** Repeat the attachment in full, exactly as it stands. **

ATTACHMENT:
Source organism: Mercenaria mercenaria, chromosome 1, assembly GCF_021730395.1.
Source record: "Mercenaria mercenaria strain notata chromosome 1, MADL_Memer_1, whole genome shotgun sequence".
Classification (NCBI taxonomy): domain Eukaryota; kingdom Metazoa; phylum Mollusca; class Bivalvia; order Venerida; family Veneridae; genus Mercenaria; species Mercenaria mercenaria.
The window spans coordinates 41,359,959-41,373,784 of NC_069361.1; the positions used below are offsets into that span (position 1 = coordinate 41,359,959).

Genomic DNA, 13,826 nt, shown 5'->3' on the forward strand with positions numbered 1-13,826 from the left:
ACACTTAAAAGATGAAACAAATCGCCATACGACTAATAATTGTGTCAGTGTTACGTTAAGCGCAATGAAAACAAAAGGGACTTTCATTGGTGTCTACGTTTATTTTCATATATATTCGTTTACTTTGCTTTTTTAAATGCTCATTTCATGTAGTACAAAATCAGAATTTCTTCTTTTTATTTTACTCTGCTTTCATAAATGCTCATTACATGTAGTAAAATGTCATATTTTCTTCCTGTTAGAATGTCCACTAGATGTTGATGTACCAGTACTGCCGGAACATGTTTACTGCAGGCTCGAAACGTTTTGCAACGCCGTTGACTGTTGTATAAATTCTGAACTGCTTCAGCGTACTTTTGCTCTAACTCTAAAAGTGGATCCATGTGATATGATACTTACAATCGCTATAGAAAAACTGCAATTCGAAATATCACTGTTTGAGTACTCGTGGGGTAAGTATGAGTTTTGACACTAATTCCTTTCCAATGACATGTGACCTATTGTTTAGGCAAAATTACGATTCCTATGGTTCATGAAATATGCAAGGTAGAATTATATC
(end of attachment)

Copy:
Source organism: Mercenaria mercenaria, chromosome 1, assembly GCF_021730395.1.
Source record: "Mercenaria mercenaria strain notata chromosome 1, MADL_Memer_1, whole genome shotgun sequence".
Classification (NCBI taxonomy): domain Eukaryota; kingdom Metazoa; phylum Mollusca; class Bivalvia; order Venerida; family Veneridae; genus Mercenaria; species Mercenaria mercenaria.
The window spans coordinates 41,359,959-41,373,784 of NC_069361.1; the positions used below are offsets into that span (position 1 = coordinate 41,359,959).

Genomic DNA, 13,826 nt, shown 5'->3' on the forward strand with positions numbered 1-13,826 from the left:
ACACTTAAAAGATGAAACAAATCGCCATACGACTAATAATTGTGTCAGTGTTACGTTAAGCGCAATGAAAACAAAAGGGACTTTCATTGGTGTCTACGTTTATTTTCATATATATTCGTTTACTTTGCTTTTTTAAATGCTCATTTCATGTAGTACAAAATCAGAATTTCTTCTTTTTATTTTACTCTGCTTTCATAAATGCTCATTACATGTAGTAAAATGTCATATTTTCTTCCTGTTAGAATGTCCACTAGATGTTGATGTACCAGTACTGCCGGAACATGTTTACTGCAGGCTCGAAACGTTTTGCAACGCCGTTGACTGTTGTATAAATTCTGAACTGCTTCAGCGTACTTTTGCTCTAACTCTAAAAGTGGATCCATGTGATATGATACTTACAATCGCTATAGAAAAACTGCAATTCGAAATATCACTGTTTGAGTACTCGTGGGGTAAGTATGAGTTTTGACACTAATTCCTTTCCAATGACATGTGACCTATTGTTTAGGCAAAATTACGATTCCTATGGTTCATGAAATATGCAAGGTAGAATTATATC